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Pricing for BI and Analytics

Written By: Jorge Garcia
Published On: April 17 2012

In recent years, the business intelligence (BI) and analytics space has been changing at an incredible rate, not only in terms of functionality but also in the way BI providers plan their go-to-market, sales, and pricing strategies. Core business requirements like pricing and usability are forcing software providers to radically modify the way they approach customers and how they deliver their services. Two recent announcements by software vendors QlikTech and Kognitio are prominent examples of how vendors are addressing the pricing issue.

QlikView and Public Pricing

QlikTech recently revealed its price list for its QlikView platform on its Web site. This is a radical and appealing move from the Pennsylvania-based company. Most software providers hesitate to provide final prices for their offerings, mostly because the price undergoes some adjustment according to different customer needs. QlikTech’s decision for “taking the mystery out of purchasing software” can potentially help organizations—especially those with tight budget constraints—to plan their own configurations in advance. QlikTech may also encourage customer confidence by being more transparent in its offerings.

This strategy could also impact collateral aspects of BI usage and implementation, such as enabling wider user adoption because QlikTech’s pricing strategy also does away with licenses for limited or restricted functionality (where users can only view and explore within the information but not interact with and discover information). Vendors are making continuous efforts to make BI applications easier to use for all business users, but a price structure where full functionality is offered with all licenses might help organizations to promote the internal adoption of BI tools (as opposed to relegating BI tasks to an elite group of specialists).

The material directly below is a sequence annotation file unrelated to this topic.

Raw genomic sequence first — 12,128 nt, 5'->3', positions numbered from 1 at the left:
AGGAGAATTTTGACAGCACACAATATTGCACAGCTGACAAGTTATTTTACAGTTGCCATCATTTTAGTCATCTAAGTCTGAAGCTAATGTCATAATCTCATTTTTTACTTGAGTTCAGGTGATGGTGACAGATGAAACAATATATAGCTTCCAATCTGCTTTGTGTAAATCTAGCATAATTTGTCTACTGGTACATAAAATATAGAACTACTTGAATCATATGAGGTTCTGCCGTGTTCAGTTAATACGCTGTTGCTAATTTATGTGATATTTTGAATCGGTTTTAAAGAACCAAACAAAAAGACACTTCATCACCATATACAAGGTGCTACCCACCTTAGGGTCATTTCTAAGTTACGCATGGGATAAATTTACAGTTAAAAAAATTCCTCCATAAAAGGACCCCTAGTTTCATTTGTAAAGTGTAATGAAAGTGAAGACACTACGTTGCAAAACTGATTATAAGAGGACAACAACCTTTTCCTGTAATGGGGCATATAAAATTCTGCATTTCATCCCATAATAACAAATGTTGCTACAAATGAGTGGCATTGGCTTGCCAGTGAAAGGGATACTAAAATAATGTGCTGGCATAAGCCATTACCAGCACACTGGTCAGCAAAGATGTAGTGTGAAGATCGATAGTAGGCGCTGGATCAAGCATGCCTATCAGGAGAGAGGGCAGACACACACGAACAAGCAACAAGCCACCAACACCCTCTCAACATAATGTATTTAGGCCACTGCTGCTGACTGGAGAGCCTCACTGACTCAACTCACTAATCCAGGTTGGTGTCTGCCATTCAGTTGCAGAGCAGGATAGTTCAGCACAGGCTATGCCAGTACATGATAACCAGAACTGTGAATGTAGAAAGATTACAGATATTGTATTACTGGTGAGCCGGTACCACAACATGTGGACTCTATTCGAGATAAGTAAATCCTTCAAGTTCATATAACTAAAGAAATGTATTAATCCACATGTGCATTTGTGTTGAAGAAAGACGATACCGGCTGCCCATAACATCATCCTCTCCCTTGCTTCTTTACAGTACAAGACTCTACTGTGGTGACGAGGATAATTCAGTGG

And organizations should see some immediate cost savings by being able to work within their budgets and know which functional capabilities they get right from the start.

It will be interesting to see how QlikTech’s strategy is embraced, and whether it will influence other vendors to follow suit by providing increased transparency for pricing.

Kognitio Puts a Price on Memory

Meanwhile, Kognitio, an on-demand data warehouse and big-data analytics provider, announced that it is shifting its pricing model. Originally priced according to disk storage use, Kognitio will now be charging users of the cloud-based analytical platform based on the amount of memory used by the customer’s hosted servers.

Roger Gaskell, chief technology officer (CTO) of Kognitio, says, “Data is growing exponentially every day. With traditional pricing models, users are locked in to pay ever-increasing license costs on data that they need to have available, but don’t need instantly.” So now customers pay only for the data they are actually processing, not for the volume of information they store.

According to Kognitio, customer savings with this sort of pricing model can be significant because of all the customer data volumes that are stored, only a small percentage is regularly needed, and resides and is processed in memory.

Since organizations can perceive the value of data actually being processed, this sort of pricing structure may be more readily accepted than paying for the storage of data that just sits there. Kognitio’s pricing strategy for its platform-as-a-service offering may potentially shift the general approach to pricing for cloud and on-demand solutions—making it more attractive to customers—and thus promote more widespread adoption of cloud services.

Meanwhile, this is also an opportunity for organizations to enhance productivity and to be more effective when targeting data and conducting high-volume data analysis.

Kognitio stands to benefit from this pricing schema by attracting customers for whom this structure is more suitable, especially those with very particular sets of data management requirements.

Realigning Pricing with Functionality

These two announcements might be opening the door to a new type of vendor–user relationship, where BI software costs are focused more on efficiency than on product branding. One can only hope that this transparency of pricing in relation to functionality will trigger other vendors to apply similar innovative strategies, to provide more clearly defined software offerings not only in BI, but in other enterprise software areas.
 
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